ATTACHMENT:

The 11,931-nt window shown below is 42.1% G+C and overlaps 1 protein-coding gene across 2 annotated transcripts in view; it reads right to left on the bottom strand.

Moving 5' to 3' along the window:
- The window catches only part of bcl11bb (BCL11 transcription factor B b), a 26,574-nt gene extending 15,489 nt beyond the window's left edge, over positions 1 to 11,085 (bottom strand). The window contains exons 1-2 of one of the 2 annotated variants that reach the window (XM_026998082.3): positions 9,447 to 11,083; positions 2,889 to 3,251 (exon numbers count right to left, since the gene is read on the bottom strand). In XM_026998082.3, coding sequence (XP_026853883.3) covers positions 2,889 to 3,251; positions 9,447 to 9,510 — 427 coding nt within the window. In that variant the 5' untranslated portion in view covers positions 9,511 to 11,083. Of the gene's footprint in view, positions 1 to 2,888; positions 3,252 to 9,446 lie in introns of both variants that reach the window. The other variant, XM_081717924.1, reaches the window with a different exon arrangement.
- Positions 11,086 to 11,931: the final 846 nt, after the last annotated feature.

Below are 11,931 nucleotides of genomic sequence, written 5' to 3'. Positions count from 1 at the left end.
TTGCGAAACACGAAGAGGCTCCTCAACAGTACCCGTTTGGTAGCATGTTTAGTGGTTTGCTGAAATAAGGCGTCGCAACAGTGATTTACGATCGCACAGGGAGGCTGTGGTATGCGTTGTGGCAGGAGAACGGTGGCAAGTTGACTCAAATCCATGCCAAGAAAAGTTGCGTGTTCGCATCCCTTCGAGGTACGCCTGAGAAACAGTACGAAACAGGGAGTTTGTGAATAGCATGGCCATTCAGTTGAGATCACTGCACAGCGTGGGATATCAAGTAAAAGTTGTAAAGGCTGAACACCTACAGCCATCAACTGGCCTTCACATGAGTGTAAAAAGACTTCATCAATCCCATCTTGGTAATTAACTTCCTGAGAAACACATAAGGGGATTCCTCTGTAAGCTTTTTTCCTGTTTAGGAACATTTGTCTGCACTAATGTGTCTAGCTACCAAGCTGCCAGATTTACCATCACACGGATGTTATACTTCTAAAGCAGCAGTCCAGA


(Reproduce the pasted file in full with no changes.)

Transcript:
The 11,931-nt window shown below is 42.1% G+C and overlaps 1 protein-coding gene across 2 annotated transcripts in view; it reads right to left on the bottom strand.

Moving 5' to 3' along the window:
- The window catches only part of bcl11bb (BCL11 transcription factor B b), a 26,574-nt gene extending 15,489 nt beyond the window's left edge, over positions 1 to 11,085 (bottom strand). The window contains exons 1-2 of one of the 2 annotated variants that reach the window (XM_026998082.3): positions 9,447 to 11,083; positions 2,889 to 3,251 (exon numbers count right to left, since the gene is read on the bottom strand). In XM_026998082.3, coding sequence (XP_026853883.3) covers positions 2,889 to 3,251; positions 9,447 to 9,510 — 427 coding nt within the window. In that variant the 5' untranslated portion in view covers positions 9,511 to 11,083. Of the gene's footprint in view, positions 1 to 2,888; positions 3,252 to 9,446 lie in introns of both variants that reach the window. The other variant, XM_081717924.1, reaches the window with a different exon arrangement.
- Positions 11,086 to 11,931: the final 846 nt, after the last annotated feature.

Below are 11,931 nucleotides of genomic sequence, written 5' to 3'. Positions count from 1 at the left end.
TTGCGAAACACGAAGAGGCTCCTCAACAGTACCCGTTTGGTAGCATGTTTAGTGGTTTGCTGAAATAAGGCGTCGCAACAGTGATTTACGATCGCACAGGGAGGCTGTGGTATGCGTTGTGGCAGGAGAACGGTGGCAAGTTGACTCAAATCCATGCCAAGAAAAGTTGCGTGTTCGCATCCCTTCGAGGTACGCCTGAGAAACAGTACGAAACAGGGAGTTTGTGAATAGCATGGCCATTCAGTTGAGATCACTGCACAGCGTGGGATATCAAGTAAAAGTTGTAAAGGCTGAACACCTACAGCCATCAACTGGCCTTCACATGAGTGTAAAAAGACTTCATCAATCCCATCTTGGTAATTAACTTCCTGAGAAACACATAAGGGGATTCCTCTGTAAGCTTTTTTCCTGTTTAGGAACATTTGTCTGCACTAATGTGTCTAGCTACCAAGCTGCCAGATTTACCATCACACGGATGTTATACTTCTAAAGCAGCAGTCCAGA